If the camera is used in Av mode and flash in ETTL mode the exposure system will try to balance the flash with the background lighting (see yellow note below). To change the balance of the ambient background lighting an adjustment would be made to Exposure Compensation (EC) which will cause the shutter speed of the camera to change. Dialing in plus + EC will tell the camera to increase the exposure making the background lighter, while minus - EC will make it darker. The ETTL flash computer will make its best guess at exposing the foreground subject correctly. If the exposure isn't dead on a Flash Exposure Compensation (FEC) adjustment can be used to adjust it.
If the camera is used in M mode the only difference is that the photographer must adjust the shutter manually to change the tone of the background. We would start by adjusting the shutter until the exposure indicator is centered then take and evaluate a test shot. Shutter speed would then be adjusted faster to make the background darker (less exposure) or slower (more exposure) to make it lighter.
E-TTL vs E-TTLII and Flash: Note: older Canon DSLR models with Digic processors and E-TTL metering have a function called "auto fill reduction" which automatically reduces the flash output in bright outdoor conditions. For lighting conditions below EV9 the camera will assume the flash is the primary source of illumination. Between EV9 and EV13 the amount of flash will be gradually reduced on the assumption that the ambient light is the primary source and the fill is only needed to open the shadows. Above EV13 the flash will be 1-2 stops below what is needed to match the sunlight; about a 3:1 highlight:midtone ratio. Cameras with "auto fill reduction" will also have a Custom Function (C.Fn) which can disable it. E-TTL cameras fire and meter pre-flash when focus is locked and factor in the active AF point when calculating the flash exposure. Locking focus in one spot with the center AF point then recomposing to take the photo can result in inaccurate and inconsistent exposures.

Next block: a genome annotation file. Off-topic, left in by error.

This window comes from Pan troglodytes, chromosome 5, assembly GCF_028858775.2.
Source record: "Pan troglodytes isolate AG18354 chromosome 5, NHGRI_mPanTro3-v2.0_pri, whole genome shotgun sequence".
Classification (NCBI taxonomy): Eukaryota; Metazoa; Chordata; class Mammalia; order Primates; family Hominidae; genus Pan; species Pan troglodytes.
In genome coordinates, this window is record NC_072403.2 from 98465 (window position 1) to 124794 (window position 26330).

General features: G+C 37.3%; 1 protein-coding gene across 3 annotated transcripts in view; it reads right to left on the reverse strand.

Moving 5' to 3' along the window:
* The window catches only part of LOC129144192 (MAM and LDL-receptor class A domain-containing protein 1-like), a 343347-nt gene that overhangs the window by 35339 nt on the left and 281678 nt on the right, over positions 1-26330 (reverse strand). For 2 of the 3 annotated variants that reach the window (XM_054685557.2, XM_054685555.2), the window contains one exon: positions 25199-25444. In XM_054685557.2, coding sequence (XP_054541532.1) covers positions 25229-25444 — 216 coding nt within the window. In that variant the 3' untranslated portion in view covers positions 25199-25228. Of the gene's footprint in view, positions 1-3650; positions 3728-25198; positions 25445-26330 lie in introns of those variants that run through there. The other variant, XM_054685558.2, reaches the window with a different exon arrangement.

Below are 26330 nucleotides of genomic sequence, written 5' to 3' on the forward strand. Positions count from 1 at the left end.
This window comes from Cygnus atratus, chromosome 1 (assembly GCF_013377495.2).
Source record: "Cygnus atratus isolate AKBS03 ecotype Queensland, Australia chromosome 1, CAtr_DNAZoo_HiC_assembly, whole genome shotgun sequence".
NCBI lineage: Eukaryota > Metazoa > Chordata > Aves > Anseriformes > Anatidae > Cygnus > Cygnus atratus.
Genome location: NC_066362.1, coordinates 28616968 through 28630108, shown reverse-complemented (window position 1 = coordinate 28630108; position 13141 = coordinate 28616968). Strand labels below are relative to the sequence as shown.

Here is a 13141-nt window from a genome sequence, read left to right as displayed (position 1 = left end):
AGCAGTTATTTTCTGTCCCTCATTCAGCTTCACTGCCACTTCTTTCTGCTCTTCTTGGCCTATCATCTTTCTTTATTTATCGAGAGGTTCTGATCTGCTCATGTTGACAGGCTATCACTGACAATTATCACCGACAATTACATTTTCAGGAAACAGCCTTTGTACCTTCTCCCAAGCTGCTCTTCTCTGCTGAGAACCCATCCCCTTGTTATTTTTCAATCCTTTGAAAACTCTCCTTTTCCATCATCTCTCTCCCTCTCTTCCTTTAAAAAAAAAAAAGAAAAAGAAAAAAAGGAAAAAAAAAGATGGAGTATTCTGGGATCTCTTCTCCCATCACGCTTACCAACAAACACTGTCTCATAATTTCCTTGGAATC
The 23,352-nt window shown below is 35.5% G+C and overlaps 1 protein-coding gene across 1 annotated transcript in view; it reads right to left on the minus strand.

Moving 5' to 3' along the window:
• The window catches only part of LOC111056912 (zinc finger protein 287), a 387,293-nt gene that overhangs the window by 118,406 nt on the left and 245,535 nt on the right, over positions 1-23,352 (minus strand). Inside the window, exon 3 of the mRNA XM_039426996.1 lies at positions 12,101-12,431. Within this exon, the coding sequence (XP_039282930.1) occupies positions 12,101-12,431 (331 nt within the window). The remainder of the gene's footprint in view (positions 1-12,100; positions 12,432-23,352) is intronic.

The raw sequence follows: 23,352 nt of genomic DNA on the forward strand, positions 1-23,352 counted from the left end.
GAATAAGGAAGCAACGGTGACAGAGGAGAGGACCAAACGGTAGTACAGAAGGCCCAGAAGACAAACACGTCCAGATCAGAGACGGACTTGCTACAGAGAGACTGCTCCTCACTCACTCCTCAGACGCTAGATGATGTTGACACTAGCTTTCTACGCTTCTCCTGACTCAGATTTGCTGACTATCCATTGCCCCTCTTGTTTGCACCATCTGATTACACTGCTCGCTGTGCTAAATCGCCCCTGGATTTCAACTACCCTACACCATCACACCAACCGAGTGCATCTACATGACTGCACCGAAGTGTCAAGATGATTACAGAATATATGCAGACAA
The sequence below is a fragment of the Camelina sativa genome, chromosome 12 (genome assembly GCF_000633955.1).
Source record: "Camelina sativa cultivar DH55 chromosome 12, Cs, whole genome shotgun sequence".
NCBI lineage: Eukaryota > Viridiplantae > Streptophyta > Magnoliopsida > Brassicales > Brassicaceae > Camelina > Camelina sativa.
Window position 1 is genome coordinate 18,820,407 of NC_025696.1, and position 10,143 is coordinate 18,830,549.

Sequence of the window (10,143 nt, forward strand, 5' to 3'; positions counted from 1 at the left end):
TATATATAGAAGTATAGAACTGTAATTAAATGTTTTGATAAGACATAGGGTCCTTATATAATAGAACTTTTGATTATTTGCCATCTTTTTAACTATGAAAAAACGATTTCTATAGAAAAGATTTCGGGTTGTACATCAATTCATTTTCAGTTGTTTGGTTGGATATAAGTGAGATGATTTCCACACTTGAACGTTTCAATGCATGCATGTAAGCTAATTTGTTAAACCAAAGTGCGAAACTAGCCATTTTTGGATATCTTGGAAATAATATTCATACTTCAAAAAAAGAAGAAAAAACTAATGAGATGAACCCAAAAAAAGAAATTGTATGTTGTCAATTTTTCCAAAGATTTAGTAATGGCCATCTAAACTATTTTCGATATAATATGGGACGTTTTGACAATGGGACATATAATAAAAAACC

The Canon 20D and later cameras utilize Digitc II processors and E-TTL II metering. There is no auto-fill reduction. Pre-flash is metered and compared with ambient across 35 metering zones on the viewfinder a split-second before the shutter opens, and focus distance (if available from a USM-type lens) is also factored into the flash exposure computation. AF points are not used in the exposure calculation so "focus/recompose is not a problem.
First decide on the role the sun will play
Using the sun for frontal lighting as you would in the studio is difficult for one simple reason; the bright light makes the subject squint. It's more effective to place the sun behind the subject like a hair light, then use one or more flashes in front for fill (one flash) or key and fill (two flashes).
With two flashes for frontal key and fill, with the sun providing the hairlight, you simply use the ambient / flash balance to control the tone of the background, ideally making it high- or low-key, For example with two frontal flashes in play, one on a bracket and the other 45 degrees off the subject's nose you could do a short-lit oblique low-key portrait as effectively as in the studio:
Those are only a few of the infinite creative possibilities, but they are the simplest to grasp conceptually and execute effectively. Using a TTL flash with High Speed (FP) sync greatly expands the creative possibilities by allowing the use of very high shutter speeds with wide apertures; just the combination needed to turn day into night using fill flash.
Holistic Concepts for Lighting